Beaten by Amazon and Walmart, Sears faces the end after 125 years | Tech Industry

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“I don’t understand the point of , I just buy everything online,” said 23-year-old Lyft driver Shannon Dickey as we pull up to the abandoned storefront of that sits at the top of Ross Park Mall, nine miles north of downtown Pittsburgh “I think their old catalogs are cool, but I just don’t understand the point of .”

Founded in 1893, Sears was once a staple of the American lifestyle. Now after 125 in business, the quintessential American brand is expected to file for bankruptcy, an announcement that could come as early as Sunday.

In the past year, Sears has already shuttered its last three remaining marquee stores in Pittsburgh. Now, all that remains is a rundown Sears outlet warehouse store scattered along the railroad tracks in an industrial neighborhood alongside the Allegheny River in Lawrenceville.

The so-called “Scratch & Dent Sears” outlet sells slightly defective washers, dryers and other goods, appliances that can still be purchased with Sears’ trademark warranty, and on credit in monthly installments.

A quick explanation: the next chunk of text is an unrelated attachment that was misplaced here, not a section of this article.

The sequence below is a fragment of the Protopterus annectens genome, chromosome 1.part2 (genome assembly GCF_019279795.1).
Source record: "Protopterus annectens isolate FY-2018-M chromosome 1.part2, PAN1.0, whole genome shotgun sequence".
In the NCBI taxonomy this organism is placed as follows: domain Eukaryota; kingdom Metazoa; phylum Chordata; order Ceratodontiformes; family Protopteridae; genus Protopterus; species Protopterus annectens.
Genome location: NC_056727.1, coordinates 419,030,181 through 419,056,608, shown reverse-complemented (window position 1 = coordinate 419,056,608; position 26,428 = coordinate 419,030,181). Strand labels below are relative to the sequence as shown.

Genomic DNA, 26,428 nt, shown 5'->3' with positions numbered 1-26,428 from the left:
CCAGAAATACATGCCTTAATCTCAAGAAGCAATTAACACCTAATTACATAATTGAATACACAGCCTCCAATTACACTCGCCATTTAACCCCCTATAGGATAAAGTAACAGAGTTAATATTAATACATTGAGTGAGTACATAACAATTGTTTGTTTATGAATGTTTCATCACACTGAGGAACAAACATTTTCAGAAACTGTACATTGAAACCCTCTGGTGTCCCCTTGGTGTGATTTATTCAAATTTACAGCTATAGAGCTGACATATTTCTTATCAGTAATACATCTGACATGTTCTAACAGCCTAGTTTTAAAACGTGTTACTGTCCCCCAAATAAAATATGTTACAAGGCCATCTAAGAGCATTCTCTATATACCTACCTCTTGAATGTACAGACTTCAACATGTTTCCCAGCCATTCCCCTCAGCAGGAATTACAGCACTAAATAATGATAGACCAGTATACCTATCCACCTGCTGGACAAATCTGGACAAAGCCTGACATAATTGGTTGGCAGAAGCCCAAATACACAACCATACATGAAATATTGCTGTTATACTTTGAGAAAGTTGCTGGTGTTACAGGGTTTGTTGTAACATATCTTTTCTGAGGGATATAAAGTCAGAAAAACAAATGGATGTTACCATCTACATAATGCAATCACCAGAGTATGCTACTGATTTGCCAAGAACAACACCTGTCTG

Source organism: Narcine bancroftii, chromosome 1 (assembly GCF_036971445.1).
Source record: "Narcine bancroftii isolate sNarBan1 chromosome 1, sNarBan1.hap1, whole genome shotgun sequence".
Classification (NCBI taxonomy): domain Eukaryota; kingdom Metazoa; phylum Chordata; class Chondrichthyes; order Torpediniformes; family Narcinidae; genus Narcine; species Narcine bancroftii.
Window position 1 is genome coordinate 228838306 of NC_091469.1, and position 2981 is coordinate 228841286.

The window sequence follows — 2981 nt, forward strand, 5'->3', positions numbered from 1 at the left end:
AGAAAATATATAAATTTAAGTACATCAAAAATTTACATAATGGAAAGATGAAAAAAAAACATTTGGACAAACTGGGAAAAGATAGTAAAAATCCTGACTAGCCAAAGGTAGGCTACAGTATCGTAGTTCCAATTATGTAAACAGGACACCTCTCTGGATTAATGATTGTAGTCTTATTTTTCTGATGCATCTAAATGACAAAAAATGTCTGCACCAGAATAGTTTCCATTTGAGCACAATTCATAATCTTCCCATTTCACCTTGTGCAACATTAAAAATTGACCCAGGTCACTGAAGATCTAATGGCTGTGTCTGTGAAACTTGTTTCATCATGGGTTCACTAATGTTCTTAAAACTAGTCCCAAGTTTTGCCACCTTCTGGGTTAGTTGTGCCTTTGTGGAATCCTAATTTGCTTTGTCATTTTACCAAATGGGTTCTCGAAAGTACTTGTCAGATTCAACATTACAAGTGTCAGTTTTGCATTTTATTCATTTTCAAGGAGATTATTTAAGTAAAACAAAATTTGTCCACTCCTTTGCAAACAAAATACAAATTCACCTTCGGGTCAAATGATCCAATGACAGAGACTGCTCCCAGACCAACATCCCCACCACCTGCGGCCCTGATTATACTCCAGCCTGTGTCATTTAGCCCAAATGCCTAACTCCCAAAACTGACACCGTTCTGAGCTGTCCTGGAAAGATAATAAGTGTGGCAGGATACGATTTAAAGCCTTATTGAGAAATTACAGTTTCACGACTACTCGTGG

For generations, Sears served the middle market of working-class homeowners hoping to buy high-quality products, but who could not afford to make the purchases outright without Sears monthly installment programs.

“Nobody offers payment plans now because they don’t trust nobody,” said Bob, a 15-year employee of the Sears outlet store as he helps his friend load a La-Z-Boy chair into his truck. That said, Bob warned Sears was not to be messed with if buyers don’t meet the monthly payments. “Sears will come in your house though and take that shit back if they want to. Sears ain’t like the rest of them, they gonna come steal that shit.”

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